A deflector shell 74 with a downwardly facing outlet is connected to the downstream end of housing 62. The conveyor section on housing section 62 downstream of the heater section 68 is long enough to permit cooling of the sulfur. This section may be surrounded by a cooling coil, if desired. As the mixture is kept moving as the sulfur starts to solidify, the sulfur-sand mass will not tend to cement into a hard solid. However, it is preferred to have some means of rapidly cooling the sulfur as it starts to solidify. Such means are shown in FIG. 3. An air-blast is injected through inlet 70 into outlet deflector shell 74. This air-blast both cools and tends to break up the friable mix. As a further aid in breaking up the mix of sulfur and sand, a vane-type beater 72 is provided in shell 74. This mechanically shatters the small clumps that may form as the mix is cooled in the air-blast region. It should be noted that if the air-blast 70 is used that there is no need for a long extension of the conveyor section of housing 62 downstream of the heater section 68 as the air-blast will effect the desired cooling. However, the sulfur coated sand mass should be at a temperature generally less than 200 ignition of the sulfur by the time the air-blast contacts it. Laboratory tests indicate that the heater 68 should heat the sulfur-sand mix to about 270 ratio of sulfur to sand fed into hopper 60 should be about 1:9, however, ratios of 1:5 to 1:20 will produce usable material.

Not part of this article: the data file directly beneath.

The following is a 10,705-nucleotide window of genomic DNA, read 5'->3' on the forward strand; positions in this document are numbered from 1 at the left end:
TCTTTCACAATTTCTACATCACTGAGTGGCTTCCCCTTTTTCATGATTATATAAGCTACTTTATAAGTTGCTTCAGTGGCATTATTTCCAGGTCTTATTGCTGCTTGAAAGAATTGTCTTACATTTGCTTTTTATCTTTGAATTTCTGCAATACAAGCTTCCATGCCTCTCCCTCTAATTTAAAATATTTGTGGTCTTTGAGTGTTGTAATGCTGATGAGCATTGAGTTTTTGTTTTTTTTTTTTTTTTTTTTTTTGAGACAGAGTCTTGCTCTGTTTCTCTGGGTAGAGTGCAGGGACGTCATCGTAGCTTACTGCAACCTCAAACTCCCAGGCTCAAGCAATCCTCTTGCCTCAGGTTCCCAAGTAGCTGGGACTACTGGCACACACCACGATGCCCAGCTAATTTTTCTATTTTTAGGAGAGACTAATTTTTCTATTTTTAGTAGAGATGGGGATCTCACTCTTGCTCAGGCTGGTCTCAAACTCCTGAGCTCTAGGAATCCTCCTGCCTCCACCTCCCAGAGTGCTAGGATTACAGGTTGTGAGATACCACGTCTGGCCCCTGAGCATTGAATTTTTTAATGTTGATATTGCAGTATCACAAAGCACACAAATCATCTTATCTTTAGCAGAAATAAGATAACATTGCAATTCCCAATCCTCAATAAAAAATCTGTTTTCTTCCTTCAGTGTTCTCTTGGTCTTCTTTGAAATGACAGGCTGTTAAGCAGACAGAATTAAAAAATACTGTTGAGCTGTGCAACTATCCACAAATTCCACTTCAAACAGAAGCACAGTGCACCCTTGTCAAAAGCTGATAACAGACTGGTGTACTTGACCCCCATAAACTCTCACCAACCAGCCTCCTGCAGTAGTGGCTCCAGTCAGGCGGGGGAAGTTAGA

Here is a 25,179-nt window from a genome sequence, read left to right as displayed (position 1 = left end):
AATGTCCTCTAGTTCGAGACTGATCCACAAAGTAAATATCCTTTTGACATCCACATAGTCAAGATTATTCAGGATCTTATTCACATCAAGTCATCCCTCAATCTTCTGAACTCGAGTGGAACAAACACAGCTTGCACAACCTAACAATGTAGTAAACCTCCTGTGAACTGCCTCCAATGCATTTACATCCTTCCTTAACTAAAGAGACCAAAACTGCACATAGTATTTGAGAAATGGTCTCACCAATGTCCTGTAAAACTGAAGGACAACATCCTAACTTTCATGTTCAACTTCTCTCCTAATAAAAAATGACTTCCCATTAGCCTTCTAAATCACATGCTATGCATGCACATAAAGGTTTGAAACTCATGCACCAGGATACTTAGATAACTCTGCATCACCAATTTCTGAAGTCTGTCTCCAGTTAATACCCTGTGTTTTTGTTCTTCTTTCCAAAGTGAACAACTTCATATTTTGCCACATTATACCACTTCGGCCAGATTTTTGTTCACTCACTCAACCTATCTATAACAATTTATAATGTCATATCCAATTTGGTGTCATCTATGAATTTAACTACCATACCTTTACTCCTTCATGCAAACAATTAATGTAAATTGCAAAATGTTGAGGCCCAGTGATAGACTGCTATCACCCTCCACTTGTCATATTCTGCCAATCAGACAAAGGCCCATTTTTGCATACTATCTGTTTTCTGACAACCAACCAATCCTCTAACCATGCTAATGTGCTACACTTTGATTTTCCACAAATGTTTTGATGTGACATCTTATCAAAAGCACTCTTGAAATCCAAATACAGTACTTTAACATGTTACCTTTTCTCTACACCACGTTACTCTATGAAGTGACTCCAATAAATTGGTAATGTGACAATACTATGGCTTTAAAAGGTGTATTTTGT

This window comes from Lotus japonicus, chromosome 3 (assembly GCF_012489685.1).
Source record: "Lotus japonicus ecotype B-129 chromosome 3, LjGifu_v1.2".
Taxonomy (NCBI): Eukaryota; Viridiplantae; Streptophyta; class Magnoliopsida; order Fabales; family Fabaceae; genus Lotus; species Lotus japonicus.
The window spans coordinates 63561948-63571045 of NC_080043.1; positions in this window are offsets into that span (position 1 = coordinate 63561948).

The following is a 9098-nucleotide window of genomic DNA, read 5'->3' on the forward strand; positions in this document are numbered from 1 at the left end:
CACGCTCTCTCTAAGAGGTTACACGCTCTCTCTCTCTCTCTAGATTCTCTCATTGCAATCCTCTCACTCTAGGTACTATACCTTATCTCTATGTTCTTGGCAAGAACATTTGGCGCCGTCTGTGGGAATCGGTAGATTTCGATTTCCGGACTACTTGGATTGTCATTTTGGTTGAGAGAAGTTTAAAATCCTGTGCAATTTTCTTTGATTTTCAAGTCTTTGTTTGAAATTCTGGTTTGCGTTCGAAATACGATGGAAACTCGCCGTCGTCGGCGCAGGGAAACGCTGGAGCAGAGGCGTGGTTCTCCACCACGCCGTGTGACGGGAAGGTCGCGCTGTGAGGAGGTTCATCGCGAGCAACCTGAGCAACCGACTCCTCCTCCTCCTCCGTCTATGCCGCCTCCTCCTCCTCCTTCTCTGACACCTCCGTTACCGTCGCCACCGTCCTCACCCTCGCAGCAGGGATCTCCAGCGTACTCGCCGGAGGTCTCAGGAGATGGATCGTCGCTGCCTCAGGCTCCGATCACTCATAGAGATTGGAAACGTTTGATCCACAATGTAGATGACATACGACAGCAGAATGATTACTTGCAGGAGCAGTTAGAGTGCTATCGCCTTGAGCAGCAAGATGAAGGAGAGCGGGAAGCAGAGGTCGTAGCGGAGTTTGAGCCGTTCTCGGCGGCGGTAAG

Reference is now made back to FIG. 1. Above granular sulfur bed 24 is a vertical space 26 through which the water and globules of coalesced oil flow. A sloping baffle 15 is provided and extends about 2/3 or so across vessel 10 to leave an opening for the coalesced oil and water to flow. The baffle is welded to the inside of vessel 10, with its lower edge below water outlet 16 and its top edge terminates about water inlet 16, but below oil outlet 14. Baffle clearance above the bed should typically be about 1/2 to 3 feet. As oily water flows up through coalescing media 24, the dispersed oil in the water is caused to form into large drops, typically about 1/4 inch in diameter. These droplets are indicated as item 28 and in this large mass, relatively speaking, the oil passes rapidly, somewhat like bubbles, to the top of container 10 where they accumulate as an oil concentration 30. The accumulated oil can then be drained off through outlet 14. This outlet can contain a valve control means 32 which controls the flow of fluid out outlet 14. This can be controlled by a float means 34 which floats on the oil-water interface 36. The purpose of this is to keep the oil-water interface 36 below the lower periphery of outlet 38 of outlet 14. This permits only oil to leave through outlet 14. Water outlet 16 is connected through pipe 17 to a filter 40, if desired, for filtering purposes. Pipe 17 has valve 48 which can be controlled by a water level indicator 19 so that if the top interface of the water drops below a certain level, valve 48 is closed. This prevents oil from flowing out water outlet 16. The water from outlet 16 is essentially free from any dispersed oil.